Bug of the Week

[av_gallery ids=”2058,2057,2056,2055″]

Howdy, BugFans,

This is a rerun (with a little tweaking) from the Christmas season of 2009.

Ah, the surprising American Pelecinid wasp!

Surprising because it is an impressive insect to see flying through the air; because despite similarities in size and shape, it is not a damselfly; because it appears to have a fierce stinger but appearances can be deceiving; because it is the lone remaining genus in its family; and because it’s got that parthenogenesis thing going.

The BugLady is always happy to see this startling wasp, and she saw more of them than usual in the summer of 2013. American Pelecinid wasps (Pelecinus polyturator) belong in the family Pelecinidae, and they are a New World wasp (with distant, fossilized/amber-ized relations from the Old World). APWs are relatively common in woodlands, grasslands and gardens from Argentina through Canada, where they are seen from mid-summer to early fall. Two other PW species occur exclusively south of the border. APWs are whip-thin, shiny, and black, with extra-long antennae and a long, curved abdomen. A female may measure almost 2 ½ inches long (five-sixths of her length is abdomen), but males are only about an inch long. Pelecinids have short wings for their length and are slow flyers as a result (except when you’re stalking them with a camera).

The diet of adult APWs is nectar, perhaps supplemented by some pollen and water. APW larvae follow the parasitoid path. Mom reaches down into the soil with that wonderful, jointed, flexible abdomen and determines the presence there of a May/June beetle larva (grub). She deposits her egg directly into/onto the beetle grub and goes her merry way, and when her larva hatches, it dives into the grub. Its feeding kills the grub, and the APW larva continues to feed/scavenge on grub’s tissue until the immature wasp is ready to pupate, right there in the soil. Biologists who gather June bug larvae to rear for experiments often find themselves with wasp collections instead.

A further word about parasitoid(ism). Parasites find it counterproductive to kill their hosts; parasitoids live to kill their hosts/kill their hosts to live. The only question is – how fast. Some parasitoids prefer live food and eat around their host’s vital organs until it’s time for the End Game. APWs do the deed quickly because they don’t mind eating dead tissue. The term necrotroph (from the Greek nekros- “dead body” – and trophe – “nourishment”) applies. According to Frost, in Insect Life and Natural History, parasitoids are plunked down on the continuum between parasites and predators. Their habit is considered highly evolved, and they’ve often co-evolved with their hosts. Only insects with complete metamorphosis (egg-to-larva-pupa-to-adult) need apply for the parasitoid lifestyle, and only the larvae have the ability to do it, though their victims may come from any stage of life. Some parasitoids specialize on a single host species and others are less picky. Along with the label parasitoid, APW larvae are also classed as endoparasites (endo meaning that the larva is feeding from the inside).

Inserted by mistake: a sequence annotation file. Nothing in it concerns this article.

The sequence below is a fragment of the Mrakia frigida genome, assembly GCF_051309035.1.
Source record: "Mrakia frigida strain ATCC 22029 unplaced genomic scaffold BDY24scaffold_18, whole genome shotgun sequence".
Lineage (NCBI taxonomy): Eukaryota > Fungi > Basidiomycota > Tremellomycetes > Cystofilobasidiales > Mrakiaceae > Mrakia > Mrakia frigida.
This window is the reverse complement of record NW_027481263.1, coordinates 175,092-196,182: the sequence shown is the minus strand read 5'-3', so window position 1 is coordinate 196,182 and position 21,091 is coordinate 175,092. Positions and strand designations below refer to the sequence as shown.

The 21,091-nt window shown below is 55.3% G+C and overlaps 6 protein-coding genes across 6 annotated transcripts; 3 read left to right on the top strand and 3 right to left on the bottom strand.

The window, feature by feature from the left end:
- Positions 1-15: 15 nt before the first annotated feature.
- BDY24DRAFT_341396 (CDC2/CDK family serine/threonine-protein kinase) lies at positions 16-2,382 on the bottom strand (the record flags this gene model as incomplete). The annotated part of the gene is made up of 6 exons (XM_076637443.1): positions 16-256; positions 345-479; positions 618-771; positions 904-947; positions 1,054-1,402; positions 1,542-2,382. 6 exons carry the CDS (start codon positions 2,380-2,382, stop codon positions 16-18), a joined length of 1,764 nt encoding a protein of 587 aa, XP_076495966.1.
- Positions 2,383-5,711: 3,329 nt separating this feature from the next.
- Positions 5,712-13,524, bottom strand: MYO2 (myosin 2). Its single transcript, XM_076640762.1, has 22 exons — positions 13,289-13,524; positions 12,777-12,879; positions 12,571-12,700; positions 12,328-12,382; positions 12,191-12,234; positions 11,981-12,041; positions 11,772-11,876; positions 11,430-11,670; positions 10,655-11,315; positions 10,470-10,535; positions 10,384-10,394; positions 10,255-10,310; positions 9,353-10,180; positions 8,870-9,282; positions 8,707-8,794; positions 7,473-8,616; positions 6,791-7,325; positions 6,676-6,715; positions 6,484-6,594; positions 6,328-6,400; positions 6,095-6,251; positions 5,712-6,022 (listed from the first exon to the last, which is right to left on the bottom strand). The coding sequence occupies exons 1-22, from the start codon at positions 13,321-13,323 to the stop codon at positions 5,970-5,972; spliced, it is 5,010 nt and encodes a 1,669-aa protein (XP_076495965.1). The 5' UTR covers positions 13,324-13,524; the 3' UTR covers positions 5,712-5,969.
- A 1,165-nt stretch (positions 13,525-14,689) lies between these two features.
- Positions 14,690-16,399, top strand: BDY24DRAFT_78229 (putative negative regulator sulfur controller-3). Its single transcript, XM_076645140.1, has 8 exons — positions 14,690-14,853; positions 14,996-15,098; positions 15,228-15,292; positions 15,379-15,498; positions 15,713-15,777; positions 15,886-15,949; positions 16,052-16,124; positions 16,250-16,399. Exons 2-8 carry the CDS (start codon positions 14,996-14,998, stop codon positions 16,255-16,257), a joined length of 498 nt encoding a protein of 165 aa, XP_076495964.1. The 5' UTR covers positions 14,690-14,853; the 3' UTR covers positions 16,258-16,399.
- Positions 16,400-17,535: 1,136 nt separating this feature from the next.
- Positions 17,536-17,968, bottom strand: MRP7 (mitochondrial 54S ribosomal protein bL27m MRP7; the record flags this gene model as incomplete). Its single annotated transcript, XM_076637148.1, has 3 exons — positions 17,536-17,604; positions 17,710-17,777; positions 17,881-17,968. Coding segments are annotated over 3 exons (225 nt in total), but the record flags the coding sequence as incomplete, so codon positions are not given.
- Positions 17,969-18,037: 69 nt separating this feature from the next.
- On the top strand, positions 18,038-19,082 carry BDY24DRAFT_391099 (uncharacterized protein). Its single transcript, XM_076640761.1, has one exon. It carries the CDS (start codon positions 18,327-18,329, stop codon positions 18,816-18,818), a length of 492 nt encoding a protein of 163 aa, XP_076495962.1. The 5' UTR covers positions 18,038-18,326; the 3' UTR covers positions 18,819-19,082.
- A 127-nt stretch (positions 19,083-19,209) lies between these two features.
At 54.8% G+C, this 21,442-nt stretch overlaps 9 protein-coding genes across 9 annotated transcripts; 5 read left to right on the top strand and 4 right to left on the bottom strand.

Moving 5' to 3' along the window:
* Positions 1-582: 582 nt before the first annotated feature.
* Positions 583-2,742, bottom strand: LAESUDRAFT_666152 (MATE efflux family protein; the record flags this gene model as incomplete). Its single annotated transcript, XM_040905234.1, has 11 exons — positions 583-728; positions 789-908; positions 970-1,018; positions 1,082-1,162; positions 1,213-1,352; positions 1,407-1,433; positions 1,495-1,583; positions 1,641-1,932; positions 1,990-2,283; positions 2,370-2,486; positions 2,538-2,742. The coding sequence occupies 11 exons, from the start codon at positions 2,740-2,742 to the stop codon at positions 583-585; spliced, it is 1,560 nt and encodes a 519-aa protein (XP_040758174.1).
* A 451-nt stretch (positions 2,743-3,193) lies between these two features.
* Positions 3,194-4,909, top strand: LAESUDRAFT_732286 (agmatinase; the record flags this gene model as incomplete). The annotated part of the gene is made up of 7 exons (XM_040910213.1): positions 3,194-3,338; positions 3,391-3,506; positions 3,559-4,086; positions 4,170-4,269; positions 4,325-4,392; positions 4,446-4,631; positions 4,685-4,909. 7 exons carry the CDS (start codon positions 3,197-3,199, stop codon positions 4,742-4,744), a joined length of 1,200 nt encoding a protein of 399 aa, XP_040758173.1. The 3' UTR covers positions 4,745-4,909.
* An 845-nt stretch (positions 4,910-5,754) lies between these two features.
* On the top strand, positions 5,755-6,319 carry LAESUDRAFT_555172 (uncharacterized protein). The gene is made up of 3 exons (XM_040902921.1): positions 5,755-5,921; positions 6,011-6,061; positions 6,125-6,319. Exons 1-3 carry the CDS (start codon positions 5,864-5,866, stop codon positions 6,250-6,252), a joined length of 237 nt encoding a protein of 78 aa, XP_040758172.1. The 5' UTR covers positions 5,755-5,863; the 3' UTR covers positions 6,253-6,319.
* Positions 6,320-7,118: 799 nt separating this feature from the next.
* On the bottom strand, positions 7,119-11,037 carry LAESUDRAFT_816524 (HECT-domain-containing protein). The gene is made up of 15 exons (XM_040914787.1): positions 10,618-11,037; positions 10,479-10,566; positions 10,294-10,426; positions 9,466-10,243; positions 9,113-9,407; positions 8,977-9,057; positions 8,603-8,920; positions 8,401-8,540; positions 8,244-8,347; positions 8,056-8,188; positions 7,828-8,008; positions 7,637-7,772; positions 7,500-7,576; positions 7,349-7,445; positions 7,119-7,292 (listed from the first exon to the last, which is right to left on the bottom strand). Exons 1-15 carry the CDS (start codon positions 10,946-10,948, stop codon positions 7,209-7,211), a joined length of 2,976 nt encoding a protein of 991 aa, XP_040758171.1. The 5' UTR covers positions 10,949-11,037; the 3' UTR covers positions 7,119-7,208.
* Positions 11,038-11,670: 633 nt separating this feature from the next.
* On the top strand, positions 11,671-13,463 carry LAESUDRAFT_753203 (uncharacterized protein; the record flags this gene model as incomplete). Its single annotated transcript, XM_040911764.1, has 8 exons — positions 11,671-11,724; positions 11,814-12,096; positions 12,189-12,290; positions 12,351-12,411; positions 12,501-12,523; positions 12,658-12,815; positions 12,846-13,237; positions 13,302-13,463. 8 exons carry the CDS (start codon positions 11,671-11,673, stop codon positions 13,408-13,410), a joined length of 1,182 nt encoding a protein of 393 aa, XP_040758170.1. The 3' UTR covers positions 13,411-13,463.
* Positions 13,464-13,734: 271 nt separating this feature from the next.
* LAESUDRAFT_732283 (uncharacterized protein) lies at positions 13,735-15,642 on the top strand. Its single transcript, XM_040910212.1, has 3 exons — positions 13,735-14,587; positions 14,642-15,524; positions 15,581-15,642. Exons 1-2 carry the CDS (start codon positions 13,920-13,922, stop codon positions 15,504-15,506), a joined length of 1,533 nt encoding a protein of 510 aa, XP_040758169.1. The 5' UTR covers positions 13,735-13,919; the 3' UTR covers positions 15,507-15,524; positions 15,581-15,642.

With a nod to their long, curved abdomens, these beauties are sometimes called scorpionflies. Common names rarely reflect an organism’s actual biological family tree, and APWs are not related to the family Mecoptera, the home of the true scorpion fly. Is that long, pointy abdomen as dangerous as a scorpion’s? It does culminate with a stinger, which Ms. APW will use to probe the fingers of anyone handling her, and there are reports of “pin prick” stings being administered. As wasps go, these are docile and harmless

Their parthenogenesis (from the Greek parthenos, meaning “virgin” and the Latin genesis, meaning “genesis”) results from the fact that north of the Rio Grande, males are so rare that females have developed the ability to reproduce without them. Or is it the other way around? Parthenogenic females tend to produce more females. Male APWs may be absent from our landscapes, but they are present in the more torrid climes. South of the border, it does take Two to Tango. Not just parthenogenesis, but “geographic parthenogenesis.”

The BugLady

Become a Member

Take advantage of all the benefits of a Riveredge membership year round!

Learn More